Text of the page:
By Stefan J. Bos, Chief International Correspondent Worthy News
MANILA (Worthy News) – There were reports of violence during Monday’s presidential election in the Philippines that the son of ousted dictator Ferdinand Marcos was expected to win.
Video obtained by Worthy News showed the destruction of ballots at a school in Magonaya village in the Binidayan municipality of Lanao del Sur province.
An angry woman shouted, “why did you destroy the ballot?” towards officials. Ballot papers were seen lying on the ground amid chaotic scenes.
Soon after, panic ensued among bystanders standing outside as nearby men with sticks beat up one or more persons, some lying on the ground.
Sources told Worthy News that fighting broke out after voters claimed their ballots for Ferdinand Marcos Junior, the favorite to win the election, were not counted.
Instead, they claimed, the voting machine had registered them to vote for Leni Robredo, the current vice president and head of the opposition. Voting later resumed, but it was unclear whether all ballots were correctly counted, voters told Worthy News.
In several other polling stations, voting was reportedly postponed amid tensions with the military and teachers involved in helping voters.
More than 60,000 security forces have been deployed to protect ballots and election workers, authorities said.
The Philippines has a history of political violence, and the bitter campaign didn’t help ease frustration among voters on both sides of the political spectrum.
Opinion polls showed Marcos Jr., 64, heading for a landslide victory with a double-digit lead over Robredo.
In the latest surveys, she needed a low turnout or a late surge of support to get over the line. However, there were signs that many Filipinos voted.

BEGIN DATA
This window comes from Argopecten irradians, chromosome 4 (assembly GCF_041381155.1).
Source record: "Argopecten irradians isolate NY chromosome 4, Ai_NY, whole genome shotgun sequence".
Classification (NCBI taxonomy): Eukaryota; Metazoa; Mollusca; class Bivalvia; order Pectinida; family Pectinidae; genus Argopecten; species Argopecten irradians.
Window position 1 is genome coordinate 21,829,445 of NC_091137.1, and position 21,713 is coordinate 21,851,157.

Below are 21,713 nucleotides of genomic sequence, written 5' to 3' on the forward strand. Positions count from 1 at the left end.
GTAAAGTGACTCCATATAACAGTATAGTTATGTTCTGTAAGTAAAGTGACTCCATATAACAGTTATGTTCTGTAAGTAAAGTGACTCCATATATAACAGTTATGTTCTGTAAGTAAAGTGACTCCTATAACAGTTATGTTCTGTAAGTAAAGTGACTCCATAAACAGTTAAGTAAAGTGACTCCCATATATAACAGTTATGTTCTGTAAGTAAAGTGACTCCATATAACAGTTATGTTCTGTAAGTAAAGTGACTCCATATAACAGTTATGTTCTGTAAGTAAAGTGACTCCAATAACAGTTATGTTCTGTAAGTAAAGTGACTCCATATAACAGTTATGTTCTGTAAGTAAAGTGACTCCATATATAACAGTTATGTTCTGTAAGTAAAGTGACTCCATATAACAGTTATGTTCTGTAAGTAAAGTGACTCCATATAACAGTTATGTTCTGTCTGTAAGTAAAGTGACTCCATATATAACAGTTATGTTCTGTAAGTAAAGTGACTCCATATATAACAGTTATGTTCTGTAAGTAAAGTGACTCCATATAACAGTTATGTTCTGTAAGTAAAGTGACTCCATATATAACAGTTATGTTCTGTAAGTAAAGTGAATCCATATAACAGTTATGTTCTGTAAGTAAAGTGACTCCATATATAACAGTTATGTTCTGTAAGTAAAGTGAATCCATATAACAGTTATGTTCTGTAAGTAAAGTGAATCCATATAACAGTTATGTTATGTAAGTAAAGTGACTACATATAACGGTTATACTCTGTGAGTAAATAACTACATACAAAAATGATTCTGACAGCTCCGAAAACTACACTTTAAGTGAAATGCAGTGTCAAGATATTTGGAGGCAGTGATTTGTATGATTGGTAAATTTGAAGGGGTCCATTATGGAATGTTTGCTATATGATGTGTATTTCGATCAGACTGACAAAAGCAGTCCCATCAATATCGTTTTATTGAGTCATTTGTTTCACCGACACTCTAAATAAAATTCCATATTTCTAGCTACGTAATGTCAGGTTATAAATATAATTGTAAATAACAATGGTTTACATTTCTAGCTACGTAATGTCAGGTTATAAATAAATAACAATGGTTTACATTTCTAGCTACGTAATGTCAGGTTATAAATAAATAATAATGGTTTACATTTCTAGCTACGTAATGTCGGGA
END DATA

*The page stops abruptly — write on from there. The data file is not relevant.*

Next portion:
People wearing masks began queueing before dawn to cast their votes outside primary schools and other venues used as polling stations.
They opened at 6:00 am local time across the archipelago and were to continue until 7:00 pm.
Monday’s high-stakes election is seen as a make-or-break moment for the country’s democracy.
Nearly 40 years after a popular revolt chased the dictator and his family into exile, Marcos Junior looked set to complete their remarkable comeback.
Ten candidates were vying to succeed President Rodrigo Duterte in the elections,
only Marcos Jr. and his rival Robredo were seen as having a chance of winning.
Hundreds of thousands of red-clad supporters turned out at Marcos Jr. and Duterte’s rallies in Manila, the capital, over the weekend as they tried for the last time to push for votes.
Since Robredo announced her bid for the top job in October, volunteer groups have been seeking to convince voters to back what they view as a battle for the country’s soul.
But critics say that relentless whitewashing of the elder Marcos’s brutal and corrupt regime and public disenchantment with post-Marcos governments fueled his son’s popularity.
After six years of Duterte’s authoritarian rule, rights activists and Catholic church leaders fear Marcos Jr. will lead the heavily Catholic nation with an even heavier fist if he wins with a wide margin.
Robredo, a 57-year-old lawyer, and economist, has promised to clean up the perceived feudal and corrupt system where “a handful of surnames” rule the nation.
Marcos Jr. and his running mate Sara Duterte — both offspring of authoritarian leaders — insist they are best qualified to “unify” the country, though they have given few details.
Some 67.5 million Filipinos aged 18 and over are eligible to cast their vote, along with about 1.7 million from the vast Filipino diaspora registered overseas.
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